One of the greatest challenges facing the country is how to cope with outbreaks of disease and protect public health.
The SARS epidemic in 2003 highlighted the need for a sound outbreak prevention system, the means for rapid analyzing outbreaks, ready emergency responses, transparency in information on outbreaks and proper public health education.
Dengue fever broke out for the first time in Kaohsiung, Pingtung and Tainan after the government opened the country to tourism in 1987.
In recent years, the scale of the disease has extended and the number of dengue hemorrhagic fever cases has increased, a warning that serious challenges will come in the wake of global warming.
Moreover, the early outbreak of critical cases of enteroviral infections this year has shown that there is still room for improvement in the integration of an outbreak prevention system and epidemiological research.
As cross-strait direct charter flights, which are scheduled to start in July, will greatly increase the number of people entering the country every day, we may wonder whether the nation’s disease prevention systems are sufficiently prepared for impending challenges.
There are several actions the government should take to protect the public.
First, a flexible, pragmatic and time-efficient epidemic prevention system should be developed.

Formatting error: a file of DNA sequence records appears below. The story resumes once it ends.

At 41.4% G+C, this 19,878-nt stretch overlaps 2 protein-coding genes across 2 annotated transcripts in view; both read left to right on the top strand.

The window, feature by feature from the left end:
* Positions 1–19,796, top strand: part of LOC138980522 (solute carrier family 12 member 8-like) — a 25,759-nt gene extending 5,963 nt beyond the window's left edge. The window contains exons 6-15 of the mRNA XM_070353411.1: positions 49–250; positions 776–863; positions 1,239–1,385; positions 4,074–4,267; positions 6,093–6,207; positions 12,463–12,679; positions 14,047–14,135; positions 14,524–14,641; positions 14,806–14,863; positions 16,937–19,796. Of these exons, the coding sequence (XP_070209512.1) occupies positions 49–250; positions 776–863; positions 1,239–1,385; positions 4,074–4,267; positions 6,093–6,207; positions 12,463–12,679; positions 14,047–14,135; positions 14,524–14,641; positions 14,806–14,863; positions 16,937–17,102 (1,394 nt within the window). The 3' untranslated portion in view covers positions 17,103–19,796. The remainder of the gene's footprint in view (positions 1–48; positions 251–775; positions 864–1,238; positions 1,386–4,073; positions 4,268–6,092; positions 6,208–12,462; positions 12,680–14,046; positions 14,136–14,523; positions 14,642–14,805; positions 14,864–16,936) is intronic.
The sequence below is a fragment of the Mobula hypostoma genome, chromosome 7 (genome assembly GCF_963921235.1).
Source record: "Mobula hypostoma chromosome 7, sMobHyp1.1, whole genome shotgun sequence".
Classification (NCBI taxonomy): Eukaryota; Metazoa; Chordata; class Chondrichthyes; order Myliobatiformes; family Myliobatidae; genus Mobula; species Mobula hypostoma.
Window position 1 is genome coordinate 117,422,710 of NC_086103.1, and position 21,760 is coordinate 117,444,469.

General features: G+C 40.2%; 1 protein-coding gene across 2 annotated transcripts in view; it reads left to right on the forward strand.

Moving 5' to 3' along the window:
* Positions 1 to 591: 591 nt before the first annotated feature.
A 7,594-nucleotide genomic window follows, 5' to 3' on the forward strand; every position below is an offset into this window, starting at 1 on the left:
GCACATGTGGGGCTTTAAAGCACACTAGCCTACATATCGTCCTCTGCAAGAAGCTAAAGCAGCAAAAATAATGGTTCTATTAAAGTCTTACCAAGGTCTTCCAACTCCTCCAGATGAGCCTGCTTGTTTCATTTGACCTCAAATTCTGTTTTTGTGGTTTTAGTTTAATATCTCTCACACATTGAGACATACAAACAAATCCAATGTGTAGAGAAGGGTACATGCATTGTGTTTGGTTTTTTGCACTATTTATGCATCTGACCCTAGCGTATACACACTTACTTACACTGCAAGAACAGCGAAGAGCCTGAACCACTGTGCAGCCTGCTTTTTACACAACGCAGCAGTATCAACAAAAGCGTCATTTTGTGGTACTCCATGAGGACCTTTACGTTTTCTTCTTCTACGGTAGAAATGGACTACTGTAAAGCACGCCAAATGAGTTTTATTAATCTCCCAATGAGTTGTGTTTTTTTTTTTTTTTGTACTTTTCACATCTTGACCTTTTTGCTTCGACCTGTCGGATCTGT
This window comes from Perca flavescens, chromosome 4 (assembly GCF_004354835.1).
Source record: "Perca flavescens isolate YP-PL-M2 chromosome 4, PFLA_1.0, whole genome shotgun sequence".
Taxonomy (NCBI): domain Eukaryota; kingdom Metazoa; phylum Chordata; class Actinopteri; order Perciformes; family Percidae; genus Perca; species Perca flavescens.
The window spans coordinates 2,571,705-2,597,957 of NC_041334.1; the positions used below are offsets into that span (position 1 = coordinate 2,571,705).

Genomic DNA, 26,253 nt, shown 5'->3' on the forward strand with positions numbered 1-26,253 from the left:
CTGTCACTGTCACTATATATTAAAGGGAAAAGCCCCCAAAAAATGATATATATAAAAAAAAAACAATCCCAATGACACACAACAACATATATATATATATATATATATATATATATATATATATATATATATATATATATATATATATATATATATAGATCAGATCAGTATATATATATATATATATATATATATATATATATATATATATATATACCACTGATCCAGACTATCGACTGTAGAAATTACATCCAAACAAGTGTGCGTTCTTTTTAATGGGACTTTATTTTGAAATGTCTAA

After the SARS epidemic and terrorist attacks using anthrax in the US, depending solely on passive reporting by hospitals is not enough to provide correct and effective emergency responses. It is necessary to upgrade the system to one in which a public health unit actively reports information on outbreaks, including integration of the acute disease syndromes prevention system with microbiology experiments or examination and surveillance of drug sales. Most importantly, the government must keep up with the latest trends in advanced countries.
Second, it should promote open, impartial and transparent policies of outbreak prevention, research and emergency responses through interdisciplinary cooperation.
Taiwan’s past epidemic prevention policies were mostly centralized.
When an outbreak began to spread or the central government made a wrong decision, it usually failed to address the situation and the bottom-up emergency response capability was lost as well.
It is necessary that government officials avoid conflicts of interest and that amateur personnel not end up leading professional personnel.
Third, the country should join and help build international systems for cooperative outbreak prevention.
Although Taiwan has long been excluded from access to the epidemic prevention systems of the WHO because of political reasons, when faced with a drastic increase of new outbreaks, the incoming government should actively participate in Asia-Pacific regional outbreak prevention systems.
Taiwan should provide outbreak surveillance techniques and support in international information exchange, taking a position as a joint epidemic prevention center with surrounding countries in order to fulfill its obligations and responsibilities to promote international health.
King Chwan-chuen is a professor at the Institute of Epidemiology in the College of Public Health at National Taiwan University. Wu Tsung-shu is a former substitute service draftee in public health for the Malawi medical mission.